However her work has a lot of statistic analyses about poses, roles and general numbers. I am not sure, if we would get out perfectly clean, if we would ask her to judge Wesnoth.

Moreover she does a lot on inclusiveness and minorities. That includes specifically different skin colors and native peoples. So I would invite you to dig a bit deeper into her work.

In example Pathfinder gets hammered for the "Vistanis" which are based on every bad cliche know for "gypsies"; which is of course an insult to all Sinti and Roma (just a hint for the unenlighted).

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Re: Good reading about professional art direction

Post by Sapient » April 28th, 2018, 5:49 pm

Wussel wrote:
April 28th, 2018, 3:52 pm
However her work has a lot of statistic analyses about poses, roles and general numbers. I am not sure, if we would get out perfectly clean, if we would ask her to judge Wesnoth.
Ah, so this is the point you were trying to get at by posting that link? We have come to it now.

Wesnoth has visibly gone against some fantasy tropes to push the boundaries of inclusiveness, even making some pretty unpopular choices. Consider UtBS dark skinned elves who aren't from an evil race, Noy's Muslim-inspired faction, Kitty's body-type adjustment for Lisar and her including older women... such as the Mage of Light you didn't like.

No, I don't think it is necessary for a statistical analysis on all the non-chaotic humanoid races to show exactly 50% or less with fair skin. People who think that way are probably not going to be convinced otherwise so all I will say is I don't agree with that way of thinking.

However, many people have said in the past that we would like to see more campaigns with a strong female lead. Preferably (in my opinion) they should be written by women with their own authentic stories to tell, not just a gender-swap of an existing campaign.
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octalot
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Re: Good reading about professional art direction

Post by octalot » April 28th, 2018, 6:05 pm

Quick clarification: I was the one who mentioned the Mage of Light, and I think my comment is causing confusion. I've very happy with Wesnoth's art, including the MoL and Merfolk; it was just that it being one of the first portraits in (an old version of) the trailer reminded me of this thread.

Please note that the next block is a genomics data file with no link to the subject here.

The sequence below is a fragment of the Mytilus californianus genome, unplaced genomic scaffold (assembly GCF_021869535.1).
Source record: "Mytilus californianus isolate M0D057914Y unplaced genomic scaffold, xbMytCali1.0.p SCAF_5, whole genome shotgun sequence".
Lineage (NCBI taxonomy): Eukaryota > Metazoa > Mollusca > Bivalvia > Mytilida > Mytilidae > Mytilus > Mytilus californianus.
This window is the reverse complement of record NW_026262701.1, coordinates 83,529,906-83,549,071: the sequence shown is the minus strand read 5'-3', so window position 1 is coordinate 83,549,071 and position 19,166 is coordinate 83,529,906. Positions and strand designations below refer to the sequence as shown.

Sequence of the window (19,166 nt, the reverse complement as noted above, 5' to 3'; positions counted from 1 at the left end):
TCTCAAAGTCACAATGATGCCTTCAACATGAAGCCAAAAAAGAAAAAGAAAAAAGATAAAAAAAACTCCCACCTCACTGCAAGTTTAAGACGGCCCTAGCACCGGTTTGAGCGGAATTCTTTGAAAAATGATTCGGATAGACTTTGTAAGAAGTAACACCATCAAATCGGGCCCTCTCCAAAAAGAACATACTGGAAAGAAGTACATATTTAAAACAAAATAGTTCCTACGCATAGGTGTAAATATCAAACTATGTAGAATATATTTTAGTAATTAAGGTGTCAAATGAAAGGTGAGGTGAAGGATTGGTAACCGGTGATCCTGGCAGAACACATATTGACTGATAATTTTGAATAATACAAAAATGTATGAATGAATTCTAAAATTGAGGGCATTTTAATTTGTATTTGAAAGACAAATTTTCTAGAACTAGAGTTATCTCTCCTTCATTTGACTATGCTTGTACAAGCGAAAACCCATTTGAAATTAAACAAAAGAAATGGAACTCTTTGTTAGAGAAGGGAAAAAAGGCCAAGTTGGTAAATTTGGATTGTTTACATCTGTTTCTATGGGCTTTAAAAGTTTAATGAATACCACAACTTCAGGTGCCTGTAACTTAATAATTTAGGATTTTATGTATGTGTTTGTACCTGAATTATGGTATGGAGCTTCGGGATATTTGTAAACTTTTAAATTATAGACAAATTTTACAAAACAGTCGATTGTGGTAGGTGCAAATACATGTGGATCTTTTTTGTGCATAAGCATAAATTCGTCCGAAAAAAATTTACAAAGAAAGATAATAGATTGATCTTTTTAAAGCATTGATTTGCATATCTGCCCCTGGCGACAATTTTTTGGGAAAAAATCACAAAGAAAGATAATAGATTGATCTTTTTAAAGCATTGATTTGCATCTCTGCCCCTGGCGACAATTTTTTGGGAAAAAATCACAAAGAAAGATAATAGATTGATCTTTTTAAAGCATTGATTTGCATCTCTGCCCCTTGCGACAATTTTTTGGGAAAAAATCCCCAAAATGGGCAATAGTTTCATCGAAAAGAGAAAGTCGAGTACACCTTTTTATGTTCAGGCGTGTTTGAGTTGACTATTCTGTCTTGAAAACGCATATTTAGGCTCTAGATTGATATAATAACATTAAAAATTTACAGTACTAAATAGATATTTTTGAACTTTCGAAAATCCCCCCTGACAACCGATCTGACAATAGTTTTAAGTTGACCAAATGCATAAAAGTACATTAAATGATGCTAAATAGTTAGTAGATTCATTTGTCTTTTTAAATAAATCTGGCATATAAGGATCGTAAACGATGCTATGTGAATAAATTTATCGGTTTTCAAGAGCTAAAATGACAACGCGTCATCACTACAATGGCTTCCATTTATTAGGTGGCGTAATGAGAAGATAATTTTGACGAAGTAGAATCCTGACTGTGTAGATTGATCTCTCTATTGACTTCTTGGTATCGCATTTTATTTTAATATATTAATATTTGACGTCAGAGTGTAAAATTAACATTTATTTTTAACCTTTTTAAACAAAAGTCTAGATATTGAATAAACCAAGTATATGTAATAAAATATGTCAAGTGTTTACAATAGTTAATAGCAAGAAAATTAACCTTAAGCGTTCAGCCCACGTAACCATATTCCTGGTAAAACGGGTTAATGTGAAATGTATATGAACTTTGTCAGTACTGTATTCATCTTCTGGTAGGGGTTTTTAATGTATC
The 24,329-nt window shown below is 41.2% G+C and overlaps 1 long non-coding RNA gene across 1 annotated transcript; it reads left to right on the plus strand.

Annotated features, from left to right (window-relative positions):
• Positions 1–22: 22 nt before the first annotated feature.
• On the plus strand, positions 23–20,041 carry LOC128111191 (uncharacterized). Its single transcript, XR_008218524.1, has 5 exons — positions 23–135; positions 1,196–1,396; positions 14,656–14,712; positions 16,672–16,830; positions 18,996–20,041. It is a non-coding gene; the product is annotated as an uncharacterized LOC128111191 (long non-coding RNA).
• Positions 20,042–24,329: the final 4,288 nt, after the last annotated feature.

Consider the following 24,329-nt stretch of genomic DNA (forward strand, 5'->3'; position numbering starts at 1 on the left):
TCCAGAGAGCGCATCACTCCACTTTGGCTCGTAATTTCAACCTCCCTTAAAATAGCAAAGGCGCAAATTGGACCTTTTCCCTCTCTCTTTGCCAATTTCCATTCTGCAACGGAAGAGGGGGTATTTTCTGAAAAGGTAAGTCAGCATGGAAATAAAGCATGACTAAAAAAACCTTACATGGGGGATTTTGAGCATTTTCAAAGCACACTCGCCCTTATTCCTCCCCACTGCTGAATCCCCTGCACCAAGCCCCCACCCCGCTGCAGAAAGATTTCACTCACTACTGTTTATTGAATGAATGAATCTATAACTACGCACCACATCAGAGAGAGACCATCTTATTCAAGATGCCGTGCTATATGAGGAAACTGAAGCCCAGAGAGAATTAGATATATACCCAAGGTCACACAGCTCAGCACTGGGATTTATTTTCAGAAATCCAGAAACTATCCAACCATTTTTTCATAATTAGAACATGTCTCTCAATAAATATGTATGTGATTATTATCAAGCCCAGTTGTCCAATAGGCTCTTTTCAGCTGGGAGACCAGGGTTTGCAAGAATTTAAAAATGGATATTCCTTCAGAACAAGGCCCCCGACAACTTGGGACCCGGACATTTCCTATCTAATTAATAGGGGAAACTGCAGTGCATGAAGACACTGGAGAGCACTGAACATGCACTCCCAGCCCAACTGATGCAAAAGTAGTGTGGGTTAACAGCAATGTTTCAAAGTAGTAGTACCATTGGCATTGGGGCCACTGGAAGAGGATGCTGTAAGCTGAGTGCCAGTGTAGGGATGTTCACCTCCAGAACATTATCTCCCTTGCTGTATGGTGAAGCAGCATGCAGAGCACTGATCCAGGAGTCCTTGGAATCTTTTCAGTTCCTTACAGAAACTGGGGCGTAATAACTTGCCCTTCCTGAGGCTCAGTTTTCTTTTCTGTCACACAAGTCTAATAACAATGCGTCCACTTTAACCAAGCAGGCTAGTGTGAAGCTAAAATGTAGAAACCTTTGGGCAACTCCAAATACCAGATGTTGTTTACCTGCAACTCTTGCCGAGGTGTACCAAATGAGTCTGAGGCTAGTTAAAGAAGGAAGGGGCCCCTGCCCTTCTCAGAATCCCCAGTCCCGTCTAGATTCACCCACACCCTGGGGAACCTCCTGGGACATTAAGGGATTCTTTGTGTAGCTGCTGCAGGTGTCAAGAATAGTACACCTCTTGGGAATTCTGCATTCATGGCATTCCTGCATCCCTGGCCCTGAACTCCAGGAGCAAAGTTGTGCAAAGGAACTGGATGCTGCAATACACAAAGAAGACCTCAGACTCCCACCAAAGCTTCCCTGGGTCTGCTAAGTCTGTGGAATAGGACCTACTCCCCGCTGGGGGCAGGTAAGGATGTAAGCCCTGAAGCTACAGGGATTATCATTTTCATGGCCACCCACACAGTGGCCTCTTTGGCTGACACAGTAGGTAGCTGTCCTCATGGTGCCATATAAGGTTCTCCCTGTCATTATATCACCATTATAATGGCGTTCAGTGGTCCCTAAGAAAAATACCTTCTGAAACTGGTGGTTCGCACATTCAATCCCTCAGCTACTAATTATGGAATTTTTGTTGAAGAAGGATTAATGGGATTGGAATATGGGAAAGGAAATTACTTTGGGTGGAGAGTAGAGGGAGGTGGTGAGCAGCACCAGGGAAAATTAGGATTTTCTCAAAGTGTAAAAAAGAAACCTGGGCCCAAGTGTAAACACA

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Kasdel
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Re: Good reading about professional art direction

Post by Kasdel » April 28th, 2018, 7:39 pm

Relevant. A great article on how good representation of women isn't necessarily synonymous with "less bare skin". It's not something you can quantify with stats about poses, roles, and numbers. That would be making a straightforward science out of something that is very nuanced and complex. It should be, at its essence, about rejecting tropes and not doing things just because the market wants them. An expression of artistic and literary uniqueness, deep and well-developed stories, and not fitting characters into molds. That's what good narratives, and by extension, good representation, is about. That includes, yes, rejecting the trope that the standard is straight white men. Just as many other harmful tropes. Pour your heart into what you're creating, and it will show. But if you're making female characters a certain way because people want them to be a certain way, you'll inevitably fall into one of the many pitfalls of sexism.

Wesnoth doesn't have many female characters. But it's not so much about quantity as it is about quality. And the UMC environment, as I said, is ripe for the taking if anyone wants to make a campaign that addresses these sorts of issues in Wesnothian society.

Also, on an unrelated note, the UtBS elves are one of the best and most unique parts of Wesnoth. I love the fact that a relatively standard fantasy world is turned on its head the moment you experience that post-apocalyptic fight for the survival of a group of desert elves, as the result of the decline of a medieval world dependent on magic. That's one thing I hope new players from Steam will fall in love with, that will make them go "wow. This isn't a Tolkien clone after all". To be fair, even without UtBS, Wesnoth would be far from a Tolkien clone, but this is the easiest way for players to realize that.
Last edited by Kasdel on April 28th, 2018, 7:56 pm, edited 1 time in total.

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Re: Good reading about professional art direction

Post by nemaara » April 28th, 2018, 7:50 pm

For the record, there are a good amount of high quality UMC campaigns with female leads and an abundance of strong female characters. After the Storm, A New Order, and the Dragon Trilogy come to mind. If anyone is complaining about a lack of UMC campaigns with a non-stereotypical female protagonist, I would first suggest playing Invasion from the Unknown and After the Storm, and if that is still unsatisfactory, then more comments can be made. (In mainline, of course, is a different story).